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A sermon written by Dr. R. L. Hymers, Jr., Pastor Emeritus
and given by Jack Ngann, Pastor
at the Baptist Tabernacle of Los Angeles
Lord’s Day Afternoon, March 13, 2022

“Thinkest thou that I cannot now pray to my Father, and he shall presently give me more than twelve legions of angels?” (Matthew 26:53; p. 1039 Scofield).

When Jesus had prayed the third time in Gethsemane, He came to the sleeping Disciples and said,

“Rise, let us be going: behold, he is at hand that doth betray me” (Matthew 26:46; p. 1039).

Then, through the darkness, the sounds of a mob could be heard. A large crowd of over 300 Roman soldiers approached,

“…of men and officers from the chief priests and Pharisees, [coming] thither with lanterns and torches and weapons”
     (John 18:3; p. 1140).

Judas had led them there because he

“knew the place: for Jesus ofttimes resorted thither with his disciples” (John 18:2; p. 1140).

Judas came to Jesus and kissed Him, thus pointing out to the soldiers who Jesus was. He betrayed Christ with a kiss.

Jesus said to the soldiers, “Who are you looking for?” They said, “Jesus of Nazareth.” Jesus said, “I am he.” They were jolted “and fell to the ground” when He said this. That showed His power as God the Son. Then Jesus said, “I have told you that I am he: if therefore ye seek me, let these go their way” (John 18:8).

At that moment Peter woke up, pulled out his sword, and swung into action. Flailing his sword in the darkness, he cut off the right ear of the high priest’s servant. Jesus “touched his ear, and healed him” (Luke 22:51). Then Jesus spoke to Peter.

“Put up again thy sword into his place: for all they that take the sword shall perish with the sword. Thinkest thou that I cannot now pray to my Father, and he shall presently give me more than twelve legions of angels?” (Matthew 26:52-53; p. 1039).

I draw two simple lessons from this text.

I. First, Christ could have called thousands of angels to save Him.

A Roman legion was made up of 6,000 soldiers. Jesus said that He could call on God the Father, and He would have sent twelve legions of angels at that moment. If He had wanted to be saved from the hands of these soldiers, He could have called on God, and 72,000 angels were available. Dr. John Gill pointed out that “a single angel slew in one night an hundred, fourscore, and five thousand men [185,000 men], 2 Kings 19:35. Wherefore had Christ had any inclination to have been rescued from the present danger, he stood in no need of Peter’s sword” (Dr. John Gill, An Exposition of the New Testament, The Baptist Standard Bearer, 1989 reprint, volume I, p. 340).

Christ’s words and actions show that He was in complete command of the entire situation. When He said, “I am he,” the Roman soldiers fell backward under the power of God. When Peter cut off the ear of Malchus, the high priest’s servant, Christ graciously touched the wound and healed him. And now Christ calmly tells Peter that God could deliver Him by the power of thousands of mighty angels if He but prayed for such deliverance. But He did not pray to be rescued.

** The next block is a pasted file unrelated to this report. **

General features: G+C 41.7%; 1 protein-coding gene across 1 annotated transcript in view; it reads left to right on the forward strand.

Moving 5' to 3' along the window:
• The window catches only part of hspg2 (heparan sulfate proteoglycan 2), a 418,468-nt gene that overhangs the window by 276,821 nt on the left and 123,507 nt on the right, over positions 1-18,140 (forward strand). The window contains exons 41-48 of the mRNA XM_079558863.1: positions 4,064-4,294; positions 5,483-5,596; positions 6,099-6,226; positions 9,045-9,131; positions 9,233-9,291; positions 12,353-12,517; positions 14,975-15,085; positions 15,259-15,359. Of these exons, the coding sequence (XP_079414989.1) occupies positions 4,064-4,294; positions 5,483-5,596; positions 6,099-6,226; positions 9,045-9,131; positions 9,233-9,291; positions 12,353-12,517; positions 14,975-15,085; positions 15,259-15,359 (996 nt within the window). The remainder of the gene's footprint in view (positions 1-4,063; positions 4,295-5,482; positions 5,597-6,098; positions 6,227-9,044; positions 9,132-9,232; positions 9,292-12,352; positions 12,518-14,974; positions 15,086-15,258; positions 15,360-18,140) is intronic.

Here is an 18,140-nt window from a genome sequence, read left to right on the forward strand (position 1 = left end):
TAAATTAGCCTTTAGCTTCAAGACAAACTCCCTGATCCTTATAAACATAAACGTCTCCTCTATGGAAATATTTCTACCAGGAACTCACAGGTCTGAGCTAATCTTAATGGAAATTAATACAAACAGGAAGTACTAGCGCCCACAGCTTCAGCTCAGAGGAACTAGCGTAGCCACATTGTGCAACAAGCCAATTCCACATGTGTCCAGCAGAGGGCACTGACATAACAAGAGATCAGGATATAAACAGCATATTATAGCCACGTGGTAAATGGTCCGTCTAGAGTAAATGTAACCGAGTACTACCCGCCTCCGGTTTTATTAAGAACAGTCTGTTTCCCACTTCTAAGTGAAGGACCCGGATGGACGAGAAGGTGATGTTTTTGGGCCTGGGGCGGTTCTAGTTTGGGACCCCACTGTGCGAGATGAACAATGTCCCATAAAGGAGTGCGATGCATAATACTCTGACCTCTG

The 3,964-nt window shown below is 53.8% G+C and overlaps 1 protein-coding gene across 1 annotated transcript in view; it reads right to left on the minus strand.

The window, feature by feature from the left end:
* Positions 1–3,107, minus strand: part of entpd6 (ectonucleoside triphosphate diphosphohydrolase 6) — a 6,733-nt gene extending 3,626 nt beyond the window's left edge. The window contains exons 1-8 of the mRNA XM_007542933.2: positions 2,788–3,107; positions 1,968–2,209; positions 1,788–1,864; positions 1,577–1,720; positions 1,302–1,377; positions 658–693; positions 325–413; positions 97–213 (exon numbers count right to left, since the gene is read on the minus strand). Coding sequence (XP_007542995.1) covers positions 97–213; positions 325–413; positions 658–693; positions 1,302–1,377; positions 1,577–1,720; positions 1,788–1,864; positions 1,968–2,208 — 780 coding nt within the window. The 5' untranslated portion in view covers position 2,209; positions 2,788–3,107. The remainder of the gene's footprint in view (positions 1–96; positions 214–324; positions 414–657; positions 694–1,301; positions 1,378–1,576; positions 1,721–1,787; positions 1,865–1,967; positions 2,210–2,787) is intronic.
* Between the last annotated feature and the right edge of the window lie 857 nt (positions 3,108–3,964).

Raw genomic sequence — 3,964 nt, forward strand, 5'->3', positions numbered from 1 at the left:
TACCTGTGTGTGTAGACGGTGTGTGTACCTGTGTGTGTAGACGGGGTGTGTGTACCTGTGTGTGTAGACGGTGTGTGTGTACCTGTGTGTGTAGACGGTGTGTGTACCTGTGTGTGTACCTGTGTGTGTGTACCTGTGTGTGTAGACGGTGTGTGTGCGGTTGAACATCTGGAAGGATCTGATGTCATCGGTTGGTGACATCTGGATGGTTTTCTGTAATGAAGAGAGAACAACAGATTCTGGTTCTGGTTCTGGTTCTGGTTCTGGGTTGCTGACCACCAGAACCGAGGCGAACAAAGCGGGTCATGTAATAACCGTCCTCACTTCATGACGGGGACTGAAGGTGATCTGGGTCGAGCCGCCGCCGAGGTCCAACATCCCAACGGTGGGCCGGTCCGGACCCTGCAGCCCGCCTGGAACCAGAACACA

They bound the hands of Jesus in the garden where He prayed,
They led Him through the streets in shame.
They spat upon the Saviour, so pure and free from sin,
They said, “Crucify Him; He’s to blame.”
He could have called ten thousand angels
To destroy the world and set Him free.
He could have called ten thousand angels,
But He died alone, for you and me.
     (“Ten Thousand Angels” by Ray Overholt, 1959).

II. Second, Christ went to the Cross willingly.

We must never think that Christ was arrested in the Garden by surprise. He knew what was coming long before He was arrested that night.

Days before He took the Disciples to Jerusalem, He told them what would happen. Matthew says,

“Behold, we go up to Jerusalem; and the Son of man shall be betrayed unto the chief priests and unto the scribes, and they shall condemn him to death, And shall deliver him to the Gentiles to mock, and to scourge, and to crucify him: and the third day he shall rise again” (Matthew 20:18-19; p. 1027).

And Luke records what Jesus said at that time, days before His arrest,

“Behold, we go up to Jerusalem, and all things that are written by the prophets concerning the Son of man shall be accomplished. For he shall be delivered unto the Gentiles, and shall be mocked, and spitefully entreated, and spitted on: And they shall scourge him, and put him to death: and the third day he shall rise again” (Luke 18:31-33; p. 1102).

This shows that He knew exactly what would happen to Him when they got to Jerusalem. But He went anyway. He went to His suffering and crucifixion on purpose, freely and willingly.

Twice Jesus said that He had come for this hour, and this purpose. He told the Disciples,

“Now is my soul troubled; and what shall I say? Father, save me from this hour: but for this cause came I unto this hour”
     (John 12:27; p. 1133).

Again, when He stood before the Roman governor, Pontius Pilate, He said, “To this end was I born, and for this cause came I into the world” (John 18:37).

Christ went willingly with the soldiers to the Cross because He knew that He was born for that purpose – to die on the Cross to pay the penalty for man’s sin. His arrest there was no accident or mistake. He knew it was coming all of His life. “For this cause came I unto this hour” (John 12:27). “To this end was I born” (John 18:37).